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Terrel Cass, Gen Mgr WLIW Ch 21

February 3, 2006 @ 12:00 am EST


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Members and friends

Well, today was real treat. Our speaker was WLIW General Manager Terrell Cass. It is refreshing when a man who has such a serious message can deliver it in such a humorous manner.

Public television has played and is playing such a big part in our lives. To know that conscientious people are at the helm of this most valuable resource is encouraging.


One of the WLIW presentations that Mr. Cass spoke about was the travel films. In particular is the film of New York. This production is magnificent and breathtaking. Similar films have been produced by the station in Italy, Scotland, and various other parts of the world. Cass gave us some insights on how these films are produced.


The films are shot from cameras that are located in a bubble under a helicopter that was designed for this purpose. The vibration suspension systems that float the cameras gives steady flowing pictures of the landscape below. The effect is that of what an eagle may see while in a glide. These films are so popular, and they serve a great material for the stations fund raisers.


Mr. Cass spoke about WLIW’s affiliation with WNET in New York. This joining of forces has been a big plus for our Long Island station. I asked Terrel if he was afraid the WNET partnership would lead to the loss of its Long Island identity. He said that that concern was dealt with in the original agreement. The marriage is three years old now and the net gain to Long Island is the resources of a much wealthier partner while maintaining a Long Island centric station.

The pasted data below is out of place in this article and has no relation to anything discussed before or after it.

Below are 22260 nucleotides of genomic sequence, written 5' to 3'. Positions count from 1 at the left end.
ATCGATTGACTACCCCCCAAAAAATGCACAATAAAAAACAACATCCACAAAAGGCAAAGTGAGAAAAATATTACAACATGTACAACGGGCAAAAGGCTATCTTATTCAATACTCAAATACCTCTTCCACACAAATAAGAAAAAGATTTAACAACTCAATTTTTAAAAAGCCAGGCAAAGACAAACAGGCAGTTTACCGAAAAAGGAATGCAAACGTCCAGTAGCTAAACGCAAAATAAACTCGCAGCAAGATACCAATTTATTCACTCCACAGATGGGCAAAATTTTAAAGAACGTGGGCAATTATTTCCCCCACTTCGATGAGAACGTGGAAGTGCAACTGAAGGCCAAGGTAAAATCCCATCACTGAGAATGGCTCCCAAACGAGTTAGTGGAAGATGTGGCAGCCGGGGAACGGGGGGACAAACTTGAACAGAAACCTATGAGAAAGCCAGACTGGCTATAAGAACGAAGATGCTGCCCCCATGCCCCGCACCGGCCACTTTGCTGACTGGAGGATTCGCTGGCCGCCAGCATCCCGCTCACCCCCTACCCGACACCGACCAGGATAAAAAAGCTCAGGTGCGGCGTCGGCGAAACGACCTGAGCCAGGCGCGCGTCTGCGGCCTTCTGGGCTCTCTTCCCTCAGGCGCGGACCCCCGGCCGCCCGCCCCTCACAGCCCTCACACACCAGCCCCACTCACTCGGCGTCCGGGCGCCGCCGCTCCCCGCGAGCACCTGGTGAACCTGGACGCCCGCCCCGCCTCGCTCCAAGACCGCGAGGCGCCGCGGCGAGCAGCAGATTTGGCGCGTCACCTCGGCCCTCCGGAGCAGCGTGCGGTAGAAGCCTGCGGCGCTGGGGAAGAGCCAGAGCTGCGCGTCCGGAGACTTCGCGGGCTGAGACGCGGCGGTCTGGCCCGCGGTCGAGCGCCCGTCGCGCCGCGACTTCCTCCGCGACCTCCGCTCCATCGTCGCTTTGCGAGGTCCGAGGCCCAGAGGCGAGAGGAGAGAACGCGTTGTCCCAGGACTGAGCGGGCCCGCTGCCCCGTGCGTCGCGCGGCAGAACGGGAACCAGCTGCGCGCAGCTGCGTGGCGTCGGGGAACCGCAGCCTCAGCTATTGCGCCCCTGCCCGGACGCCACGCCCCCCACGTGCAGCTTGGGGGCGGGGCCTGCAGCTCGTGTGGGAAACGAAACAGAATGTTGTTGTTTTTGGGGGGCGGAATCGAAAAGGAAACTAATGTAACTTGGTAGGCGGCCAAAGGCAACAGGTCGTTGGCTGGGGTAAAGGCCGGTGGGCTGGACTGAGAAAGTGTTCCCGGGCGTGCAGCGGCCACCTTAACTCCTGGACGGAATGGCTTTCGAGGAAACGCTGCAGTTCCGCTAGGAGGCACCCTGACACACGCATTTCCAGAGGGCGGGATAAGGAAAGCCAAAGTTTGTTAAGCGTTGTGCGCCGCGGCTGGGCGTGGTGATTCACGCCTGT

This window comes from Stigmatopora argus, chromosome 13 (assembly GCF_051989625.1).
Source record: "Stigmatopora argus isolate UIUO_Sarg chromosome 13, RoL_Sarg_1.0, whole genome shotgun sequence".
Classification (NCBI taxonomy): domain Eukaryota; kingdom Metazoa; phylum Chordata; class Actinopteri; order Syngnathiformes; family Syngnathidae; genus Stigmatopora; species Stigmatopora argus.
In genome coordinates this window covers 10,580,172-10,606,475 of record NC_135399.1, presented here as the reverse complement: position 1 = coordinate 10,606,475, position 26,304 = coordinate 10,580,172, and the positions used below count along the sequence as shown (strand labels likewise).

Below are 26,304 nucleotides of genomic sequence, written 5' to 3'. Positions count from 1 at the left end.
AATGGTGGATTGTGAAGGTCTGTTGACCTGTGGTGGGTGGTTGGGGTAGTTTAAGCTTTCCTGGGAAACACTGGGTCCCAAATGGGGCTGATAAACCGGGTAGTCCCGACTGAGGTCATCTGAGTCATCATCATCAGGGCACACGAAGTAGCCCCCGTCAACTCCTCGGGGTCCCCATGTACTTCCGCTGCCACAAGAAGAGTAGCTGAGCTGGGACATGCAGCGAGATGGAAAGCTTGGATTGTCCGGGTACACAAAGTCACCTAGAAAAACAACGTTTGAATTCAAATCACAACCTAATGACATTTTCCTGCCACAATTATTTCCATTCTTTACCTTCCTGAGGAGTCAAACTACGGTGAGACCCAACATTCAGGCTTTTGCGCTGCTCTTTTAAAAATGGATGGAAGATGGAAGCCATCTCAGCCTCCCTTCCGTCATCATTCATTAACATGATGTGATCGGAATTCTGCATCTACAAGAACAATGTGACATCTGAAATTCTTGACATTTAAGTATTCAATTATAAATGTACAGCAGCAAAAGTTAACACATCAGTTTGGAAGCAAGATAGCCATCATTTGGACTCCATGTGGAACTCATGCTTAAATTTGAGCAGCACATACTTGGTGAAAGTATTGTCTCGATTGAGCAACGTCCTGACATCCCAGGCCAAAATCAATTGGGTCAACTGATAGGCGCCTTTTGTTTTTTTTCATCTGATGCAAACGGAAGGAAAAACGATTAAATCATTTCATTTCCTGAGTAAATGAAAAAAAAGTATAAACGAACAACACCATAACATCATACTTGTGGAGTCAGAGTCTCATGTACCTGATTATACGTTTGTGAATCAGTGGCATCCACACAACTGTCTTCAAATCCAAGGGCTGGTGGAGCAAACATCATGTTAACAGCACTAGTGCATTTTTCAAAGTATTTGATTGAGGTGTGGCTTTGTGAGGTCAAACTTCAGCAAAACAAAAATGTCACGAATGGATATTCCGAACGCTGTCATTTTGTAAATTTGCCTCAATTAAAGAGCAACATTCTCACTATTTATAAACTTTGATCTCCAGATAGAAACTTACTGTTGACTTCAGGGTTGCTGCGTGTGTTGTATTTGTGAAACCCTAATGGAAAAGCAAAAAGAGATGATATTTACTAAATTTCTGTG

We asked him about the technical advances in the broadcast quality. Here again WLIW was a winner. The analog signal is being replaced with a digital signal, which results in a much higher quality signal, a feat that is expensive and probably would not have been available without the resources of WNET.


The bad news is that the government funding has decreased to only 9% of the total budget and at WNET is only 6%. However that is also the good news, since the these units are viable based on what we, the public, can provide to support them. Unfortunately many places in the country are more dependent on government subsidy, which limits the quality and quantity of programming available to them.


This was a very lively meeting and we thanked him for an excellent presentation. Mr. Cass stayed on to answer many questions on a one to one basis after we officially adjourned.